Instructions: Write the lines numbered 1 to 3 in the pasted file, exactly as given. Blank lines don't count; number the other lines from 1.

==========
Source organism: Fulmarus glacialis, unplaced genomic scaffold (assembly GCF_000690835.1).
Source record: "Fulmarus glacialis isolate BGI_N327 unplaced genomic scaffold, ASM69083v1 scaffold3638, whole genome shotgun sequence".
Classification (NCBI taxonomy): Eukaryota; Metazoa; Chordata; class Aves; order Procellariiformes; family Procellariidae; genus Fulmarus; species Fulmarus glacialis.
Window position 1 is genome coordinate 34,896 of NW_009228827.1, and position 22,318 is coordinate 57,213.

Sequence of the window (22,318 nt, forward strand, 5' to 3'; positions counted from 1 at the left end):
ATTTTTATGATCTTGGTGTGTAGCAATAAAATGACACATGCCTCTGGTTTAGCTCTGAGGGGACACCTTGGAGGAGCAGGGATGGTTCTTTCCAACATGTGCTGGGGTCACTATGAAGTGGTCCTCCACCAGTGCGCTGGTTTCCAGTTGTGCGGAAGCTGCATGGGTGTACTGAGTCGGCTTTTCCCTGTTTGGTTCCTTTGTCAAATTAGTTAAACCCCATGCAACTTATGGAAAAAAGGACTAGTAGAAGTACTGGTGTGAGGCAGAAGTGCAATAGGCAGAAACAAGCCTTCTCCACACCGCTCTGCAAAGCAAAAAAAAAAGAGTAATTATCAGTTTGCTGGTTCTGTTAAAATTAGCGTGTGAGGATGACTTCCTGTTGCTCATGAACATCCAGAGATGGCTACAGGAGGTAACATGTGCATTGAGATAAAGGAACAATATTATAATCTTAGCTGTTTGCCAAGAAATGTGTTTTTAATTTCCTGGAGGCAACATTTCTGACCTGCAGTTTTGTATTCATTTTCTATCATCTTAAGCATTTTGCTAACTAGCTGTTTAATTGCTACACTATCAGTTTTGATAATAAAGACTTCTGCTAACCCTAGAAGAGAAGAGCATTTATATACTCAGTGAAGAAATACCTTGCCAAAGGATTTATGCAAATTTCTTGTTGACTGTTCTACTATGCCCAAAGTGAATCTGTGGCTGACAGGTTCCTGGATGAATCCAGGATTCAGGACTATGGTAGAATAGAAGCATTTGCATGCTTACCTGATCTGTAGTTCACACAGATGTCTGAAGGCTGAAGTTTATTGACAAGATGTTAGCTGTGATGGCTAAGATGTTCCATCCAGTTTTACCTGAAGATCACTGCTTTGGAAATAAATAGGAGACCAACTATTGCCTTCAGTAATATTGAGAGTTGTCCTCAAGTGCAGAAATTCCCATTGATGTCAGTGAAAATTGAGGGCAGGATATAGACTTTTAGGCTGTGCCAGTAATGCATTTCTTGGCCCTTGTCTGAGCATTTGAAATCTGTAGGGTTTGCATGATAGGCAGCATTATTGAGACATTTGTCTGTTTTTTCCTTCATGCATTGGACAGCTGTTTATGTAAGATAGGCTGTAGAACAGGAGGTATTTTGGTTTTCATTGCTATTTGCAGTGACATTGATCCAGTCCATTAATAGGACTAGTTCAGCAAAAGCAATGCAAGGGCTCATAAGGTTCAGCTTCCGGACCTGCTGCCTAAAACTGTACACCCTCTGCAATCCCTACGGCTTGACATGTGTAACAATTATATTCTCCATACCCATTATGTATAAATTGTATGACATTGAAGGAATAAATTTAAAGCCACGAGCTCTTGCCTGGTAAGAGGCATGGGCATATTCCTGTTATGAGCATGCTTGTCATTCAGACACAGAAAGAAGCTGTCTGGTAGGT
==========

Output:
Source organism: Fulmarus glacialis, unplaced genomic scaffold (assembly GCF_000690835.1).
Source record: "Fulmarus glacialis isolate BGI_N327 unplaced genomic scaffold, ASM69083v1 scaffold3638, whole genome shotgun sequence".
Classification (NCBI taxonomy): Eukaryota; Metazoa; Chordata; class Aves; order Procellariiformes; family Procellariidae; genus Fulmarus; species Fulmarus glacialis.